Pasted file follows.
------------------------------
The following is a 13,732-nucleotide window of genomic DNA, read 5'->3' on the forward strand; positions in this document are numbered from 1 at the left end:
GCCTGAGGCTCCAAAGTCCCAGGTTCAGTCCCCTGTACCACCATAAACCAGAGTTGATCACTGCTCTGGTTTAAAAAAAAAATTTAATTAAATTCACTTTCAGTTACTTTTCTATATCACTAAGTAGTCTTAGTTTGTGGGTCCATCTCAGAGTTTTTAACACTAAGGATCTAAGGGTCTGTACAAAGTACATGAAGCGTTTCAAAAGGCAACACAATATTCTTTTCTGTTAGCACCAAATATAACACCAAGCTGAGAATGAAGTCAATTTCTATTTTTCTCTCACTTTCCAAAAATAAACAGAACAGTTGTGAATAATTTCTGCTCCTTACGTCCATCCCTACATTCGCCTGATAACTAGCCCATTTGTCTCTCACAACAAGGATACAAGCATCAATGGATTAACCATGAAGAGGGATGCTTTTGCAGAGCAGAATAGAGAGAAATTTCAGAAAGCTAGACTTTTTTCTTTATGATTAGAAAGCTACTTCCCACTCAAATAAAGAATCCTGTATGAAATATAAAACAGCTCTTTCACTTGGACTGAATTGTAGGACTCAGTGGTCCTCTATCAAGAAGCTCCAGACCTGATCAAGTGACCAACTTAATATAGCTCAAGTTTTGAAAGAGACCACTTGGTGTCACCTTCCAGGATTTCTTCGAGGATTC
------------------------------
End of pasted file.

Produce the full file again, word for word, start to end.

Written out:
The following is a 13,732-nucleotide window of genomic DNA, read 5'->3' on the forward strand; positions in this document are numbered from 1 at the left end:
GCCTGAGGCTCCAAAGTCCCAGGTTCAGTCCCCTGTACCACCATAAACCAGAGTTGATCACTGCTCTGGTTTAAAAAAAAAATTTAATTAAATTCACTTTCAGTTACTTTTCTATATCACTAAGTAGTCTTAGTTTGTGGGTCCATCTCAGAGTTTTTAACACTAAGGATCTAAGGGTCTGTACAAAGTACATGAAGCGTTTCAAAAGGCAACACAATATTCTTTTCTGTTAGCACCAAATATAACACCAAGCTGAGAATGAAGTCAATTTCTATTTTTCTCTCACTTTCCAAAAATAAACAGAACAGTTGTGAATAATTTCTGCTCCTTACGTCCATCCCTACATTCGCCTGATAACTAGCCCATTTGTCTCTCACAACAAGGATACAAGCATCAATGGATTAACCATGAAGAGGGATGCTTTTGCAGAGCAGAATAGAGAGAAATTTCAGAAAGCTAGACTTTTTTCTTTATGATTAGAAAGCTACTTCCCACTCAAATAAAGAATCCTGTATGAAATATAAAACAGCTCTTTCACTTGGACTGAATTGTAGGACTCAGTGGTCCTCTATCAAGAAGCTCCAGACCTGATCAAGTGACCAACTTAATATAGCTCAAGTTTTGAAAGAGACCACTTGGTGTCACCTTCCAGGATTTCTTCGAGGATTC